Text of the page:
Ship recycling market is experiencing a comparatively better inflow of tonnage than previous week due to a slight drop in sea freight rates, particularly in the capsize segment and the firm rates being offered by the recyclers, making the ship owners pay attention. Bangladesh is leading the price chart with consistent demand from their domestic market for finished steel closely followed by India whereas Pakistan is witnessing a slightly flatter demand curve due to weak demand from the local market.
There seems to be no immediate solution to high oil prices as the demand has roared back to pre-pandemic levels whereas the investment in oil and gas are not back to where they were before the COVID-19 crisis. The direction of movement of oil prices is currently being speculated on the outcome of Russia-Ukraine situation and revival of Iran’s nuclear deal. Oil is currently trading at USD 91.99 per barrel.
Tensions have escalated in the Russia-Ukraine crisis as shelling broke out on Thursday in the eastern Ukraine and both sides claim the other violated a ceasefire. Amidst the rising tensions, US Secretary of State and Russian Foreign Minister have agreed to meet next week in Europe — provided no invasion would have taken place before then.
Chinese authorities have resumed their campaign to prevent raw material prices from overheating by halting Coal price reporting by two major Coal data providers since they view these price movements as irrational.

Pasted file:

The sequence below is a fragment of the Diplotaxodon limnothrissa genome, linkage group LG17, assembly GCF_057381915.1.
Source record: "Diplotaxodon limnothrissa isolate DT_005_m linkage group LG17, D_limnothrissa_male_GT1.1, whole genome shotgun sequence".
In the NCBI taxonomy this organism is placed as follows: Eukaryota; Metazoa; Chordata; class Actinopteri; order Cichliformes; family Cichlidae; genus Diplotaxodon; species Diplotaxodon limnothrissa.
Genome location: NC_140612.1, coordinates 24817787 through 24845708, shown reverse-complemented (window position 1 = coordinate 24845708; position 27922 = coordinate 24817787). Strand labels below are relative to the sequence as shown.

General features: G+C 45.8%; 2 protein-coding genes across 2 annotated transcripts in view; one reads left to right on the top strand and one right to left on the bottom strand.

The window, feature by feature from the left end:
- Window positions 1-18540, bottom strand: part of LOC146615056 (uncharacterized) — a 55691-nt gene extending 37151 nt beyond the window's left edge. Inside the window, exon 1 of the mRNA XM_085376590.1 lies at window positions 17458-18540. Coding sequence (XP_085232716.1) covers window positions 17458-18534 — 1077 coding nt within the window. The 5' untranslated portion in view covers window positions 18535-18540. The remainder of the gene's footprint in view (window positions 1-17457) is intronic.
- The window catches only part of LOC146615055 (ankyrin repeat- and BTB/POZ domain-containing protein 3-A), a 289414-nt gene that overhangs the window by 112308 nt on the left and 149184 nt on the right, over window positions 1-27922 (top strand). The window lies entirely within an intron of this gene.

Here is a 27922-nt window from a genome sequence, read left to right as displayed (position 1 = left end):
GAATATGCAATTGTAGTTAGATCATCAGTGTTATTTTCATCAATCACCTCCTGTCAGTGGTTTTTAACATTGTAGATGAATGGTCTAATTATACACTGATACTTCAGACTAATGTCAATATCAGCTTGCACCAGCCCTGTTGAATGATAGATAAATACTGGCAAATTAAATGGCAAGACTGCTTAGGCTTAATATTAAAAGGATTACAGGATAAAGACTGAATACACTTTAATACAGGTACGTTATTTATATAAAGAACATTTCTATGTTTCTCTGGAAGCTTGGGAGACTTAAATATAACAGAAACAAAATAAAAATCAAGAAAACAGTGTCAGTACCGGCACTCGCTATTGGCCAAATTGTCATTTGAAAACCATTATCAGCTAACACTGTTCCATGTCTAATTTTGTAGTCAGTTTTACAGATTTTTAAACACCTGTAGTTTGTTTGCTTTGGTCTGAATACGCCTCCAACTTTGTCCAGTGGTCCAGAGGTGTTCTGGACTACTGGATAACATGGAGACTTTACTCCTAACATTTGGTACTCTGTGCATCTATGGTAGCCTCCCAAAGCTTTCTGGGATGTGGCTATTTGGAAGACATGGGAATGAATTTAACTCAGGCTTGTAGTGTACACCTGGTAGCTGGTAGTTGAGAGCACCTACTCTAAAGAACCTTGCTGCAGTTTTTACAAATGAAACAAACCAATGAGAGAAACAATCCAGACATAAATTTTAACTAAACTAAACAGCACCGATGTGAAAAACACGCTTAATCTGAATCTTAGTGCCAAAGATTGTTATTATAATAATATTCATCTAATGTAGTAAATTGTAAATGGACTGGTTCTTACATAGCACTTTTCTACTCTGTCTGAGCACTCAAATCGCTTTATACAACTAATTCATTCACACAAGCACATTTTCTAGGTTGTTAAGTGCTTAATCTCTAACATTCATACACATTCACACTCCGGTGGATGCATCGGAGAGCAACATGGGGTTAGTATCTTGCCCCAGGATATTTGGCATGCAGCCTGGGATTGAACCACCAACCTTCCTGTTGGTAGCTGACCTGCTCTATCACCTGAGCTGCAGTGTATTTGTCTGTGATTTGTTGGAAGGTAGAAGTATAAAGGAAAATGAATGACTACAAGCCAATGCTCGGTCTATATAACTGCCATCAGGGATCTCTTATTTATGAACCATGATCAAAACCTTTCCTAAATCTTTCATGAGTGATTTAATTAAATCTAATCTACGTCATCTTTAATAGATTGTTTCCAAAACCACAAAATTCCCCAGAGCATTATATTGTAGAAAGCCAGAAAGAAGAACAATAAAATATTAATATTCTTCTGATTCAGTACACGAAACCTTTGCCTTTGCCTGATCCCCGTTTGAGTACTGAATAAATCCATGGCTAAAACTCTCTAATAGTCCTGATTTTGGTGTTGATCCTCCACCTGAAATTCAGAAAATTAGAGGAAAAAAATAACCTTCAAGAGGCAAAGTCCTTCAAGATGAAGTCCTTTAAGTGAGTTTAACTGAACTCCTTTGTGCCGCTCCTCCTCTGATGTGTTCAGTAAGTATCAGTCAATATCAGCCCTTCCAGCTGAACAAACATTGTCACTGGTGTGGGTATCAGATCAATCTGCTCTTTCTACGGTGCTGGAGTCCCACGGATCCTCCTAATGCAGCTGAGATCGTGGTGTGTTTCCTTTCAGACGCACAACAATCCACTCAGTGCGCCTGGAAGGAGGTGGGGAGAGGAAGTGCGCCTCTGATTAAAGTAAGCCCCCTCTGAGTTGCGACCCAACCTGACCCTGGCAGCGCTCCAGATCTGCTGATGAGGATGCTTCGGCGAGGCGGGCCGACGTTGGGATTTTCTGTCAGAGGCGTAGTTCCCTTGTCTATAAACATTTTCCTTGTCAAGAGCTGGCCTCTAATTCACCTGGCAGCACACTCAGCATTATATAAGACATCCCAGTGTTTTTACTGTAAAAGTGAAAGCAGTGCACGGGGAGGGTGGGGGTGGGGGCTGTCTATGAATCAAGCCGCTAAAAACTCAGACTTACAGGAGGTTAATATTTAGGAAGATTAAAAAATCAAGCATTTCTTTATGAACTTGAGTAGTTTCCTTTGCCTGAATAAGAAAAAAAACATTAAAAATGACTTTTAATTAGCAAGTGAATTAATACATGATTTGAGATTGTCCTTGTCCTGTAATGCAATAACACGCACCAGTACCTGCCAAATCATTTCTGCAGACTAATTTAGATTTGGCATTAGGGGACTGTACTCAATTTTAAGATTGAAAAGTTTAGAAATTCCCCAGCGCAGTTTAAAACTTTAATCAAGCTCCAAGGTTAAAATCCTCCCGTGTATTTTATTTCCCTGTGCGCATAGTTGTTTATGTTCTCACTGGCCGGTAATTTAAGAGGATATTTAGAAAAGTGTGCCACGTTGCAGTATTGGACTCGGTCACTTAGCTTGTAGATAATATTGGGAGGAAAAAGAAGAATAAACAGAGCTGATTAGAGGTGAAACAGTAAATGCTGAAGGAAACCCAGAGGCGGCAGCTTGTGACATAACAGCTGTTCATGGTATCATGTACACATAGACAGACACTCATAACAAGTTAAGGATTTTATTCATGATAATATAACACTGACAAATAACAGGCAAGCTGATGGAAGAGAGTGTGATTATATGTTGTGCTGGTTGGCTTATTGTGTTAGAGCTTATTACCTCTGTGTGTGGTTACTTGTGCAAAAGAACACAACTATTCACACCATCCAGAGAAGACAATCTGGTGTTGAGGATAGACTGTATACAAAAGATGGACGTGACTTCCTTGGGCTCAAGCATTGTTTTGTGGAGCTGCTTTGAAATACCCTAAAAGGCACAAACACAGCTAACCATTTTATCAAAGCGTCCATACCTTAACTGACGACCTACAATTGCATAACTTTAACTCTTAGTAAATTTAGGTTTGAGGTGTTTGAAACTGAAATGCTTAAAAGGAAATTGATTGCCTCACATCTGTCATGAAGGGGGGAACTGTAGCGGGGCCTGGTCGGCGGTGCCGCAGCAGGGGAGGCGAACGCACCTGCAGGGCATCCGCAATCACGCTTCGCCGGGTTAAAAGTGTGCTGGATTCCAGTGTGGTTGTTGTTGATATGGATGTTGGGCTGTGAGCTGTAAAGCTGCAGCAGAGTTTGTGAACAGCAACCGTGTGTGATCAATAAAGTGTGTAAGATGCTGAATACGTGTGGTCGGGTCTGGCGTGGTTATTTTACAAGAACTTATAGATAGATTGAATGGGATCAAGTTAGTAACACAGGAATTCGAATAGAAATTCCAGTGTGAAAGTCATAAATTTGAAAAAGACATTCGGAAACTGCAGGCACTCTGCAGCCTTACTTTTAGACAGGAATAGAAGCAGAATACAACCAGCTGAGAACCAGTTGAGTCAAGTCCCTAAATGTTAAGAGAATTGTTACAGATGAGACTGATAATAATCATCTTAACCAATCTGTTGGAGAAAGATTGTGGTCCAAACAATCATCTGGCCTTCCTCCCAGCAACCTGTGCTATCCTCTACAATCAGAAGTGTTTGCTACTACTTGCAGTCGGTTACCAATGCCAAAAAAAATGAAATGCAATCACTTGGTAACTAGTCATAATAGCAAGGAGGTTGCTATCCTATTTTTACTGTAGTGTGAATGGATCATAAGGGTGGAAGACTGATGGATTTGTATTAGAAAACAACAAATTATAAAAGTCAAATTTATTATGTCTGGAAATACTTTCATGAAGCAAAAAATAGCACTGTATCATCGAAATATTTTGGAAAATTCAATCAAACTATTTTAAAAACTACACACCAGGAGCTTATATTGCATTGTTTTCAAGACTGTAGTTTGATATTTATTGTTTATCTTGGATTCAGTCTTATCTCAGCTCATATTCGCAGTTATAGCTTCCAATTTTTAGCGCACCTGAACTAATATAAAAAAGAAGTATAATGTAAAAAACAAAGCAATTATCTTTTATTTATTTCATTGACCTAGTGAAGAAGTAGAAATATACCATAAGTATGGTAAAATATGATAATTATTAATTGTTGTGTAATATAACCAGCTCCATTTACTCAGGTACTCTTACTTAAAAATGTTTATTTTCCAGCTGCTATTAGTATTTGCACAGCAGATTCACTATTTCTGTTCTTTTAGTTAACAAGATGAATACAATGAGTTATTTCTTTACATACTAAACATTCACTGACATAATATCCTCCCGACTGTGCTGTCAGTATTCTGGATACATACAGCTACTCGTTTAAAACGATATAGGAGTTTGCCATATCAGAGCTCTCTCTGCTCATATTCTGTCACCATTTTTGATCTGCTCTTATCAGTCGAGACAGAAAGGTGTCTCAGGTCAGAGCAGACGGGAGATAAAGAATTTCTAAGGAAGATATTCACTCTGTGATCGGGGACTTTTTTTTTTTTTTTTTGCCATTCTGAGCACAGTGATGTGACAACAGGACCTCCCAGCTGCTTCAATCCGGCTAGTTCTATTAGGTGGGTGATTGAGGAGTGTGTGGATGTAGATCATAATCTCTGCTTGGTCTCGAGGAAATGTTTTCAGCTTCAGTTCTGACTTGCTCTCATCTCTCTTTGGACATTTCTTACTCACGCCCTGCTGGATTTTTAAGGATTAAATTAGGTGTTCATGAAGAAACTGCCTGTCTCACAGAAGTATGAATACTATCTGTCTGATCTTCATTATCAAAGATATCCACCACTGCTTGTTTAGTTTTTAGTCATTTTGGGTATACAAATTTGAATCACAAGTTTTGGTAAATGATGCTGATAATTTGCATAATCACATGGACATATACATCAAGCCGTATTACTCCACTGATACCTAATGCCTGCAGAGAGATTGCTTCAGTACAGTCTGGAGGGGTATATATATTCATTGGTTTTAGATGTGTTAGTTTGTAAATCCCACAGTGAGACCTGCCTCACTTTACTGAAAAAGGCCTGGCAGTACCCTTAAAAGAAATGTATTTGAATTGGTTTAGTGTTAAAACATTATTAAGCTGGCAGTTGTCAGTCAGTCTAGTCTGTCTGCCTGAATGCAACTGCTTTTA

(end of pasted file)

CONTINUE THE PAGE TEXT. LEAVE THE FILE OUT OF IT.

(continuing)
The domestic steel prices remained volatile this week but ended with an upward trend as the end user industries in India continue to remain on the upswing, maintaining stable demand for ship plates. There is a demand for tonnage, but most recyclers are hesitant to finalize deals at these levels in fear of any price decline in future.
Domestic scrap prices moved up by USD 10/MT as limited availability forced buyers to raise their bids to procure requisite volumes.
An upward trend is evident in the market with continual rise in offer prices from end buyers for the available tonnage. The buying interest for mid-sized tonnage is quite high whereas for larger vessels there are very few offers due to already elevated price levels.
As was expected since last week, major steel mills have raised their re-bar offers by about USD 15/MT due to increased costs and end-user demand.
Imported scrap increased by about USD 5/MT this week backed by supportive domestic demand.
The demand for finished steel is yet to pick up in Pakistan despite the improved weather conditions and this is making the recyclers reluctant to bid high prices for the available tonnage in the demolition market. The offer prices remain range bound, and the volatility of PKR also remains a matter of concern for end buyers.
Pakistan Association of Large Steel Producers (PALSP) approached authorities including FBR and recorded the industry’s concerns regarding the Sales Tax laws due to which the local steel industry remains unable to supply steel to Chinese companies for the construction of various projects in Gwadar under much-hyped China Pakistan Economic Corridor (CPEC), including a free zone, an airport, and others. Currently the contractors for these mega projects are importing raw materials ignoring the local industry which has ample capacity for producing world-class steel.
There is a dynamic upward trend in offer prices from end buyers of Turkey amid a non-stop surge in domestic and imported scrap prices. The offer prices have increased by about USD 20/MT in all segments.
Most of the ship recycling workforce in Aliaga is on strike demanding for better payment and employment conditions. Around 1500 workers are claiming that they do not earn enough money, with their recent pay raise remaining below the galloping inflation rate. Exercising their right of peaceful assembly according to Turkish constitutional provisions, people gathered in front of the offices of the Ship Recycler’s Association and, shouting slogans, marched to the yards. The production at all 22 facilities has been halted.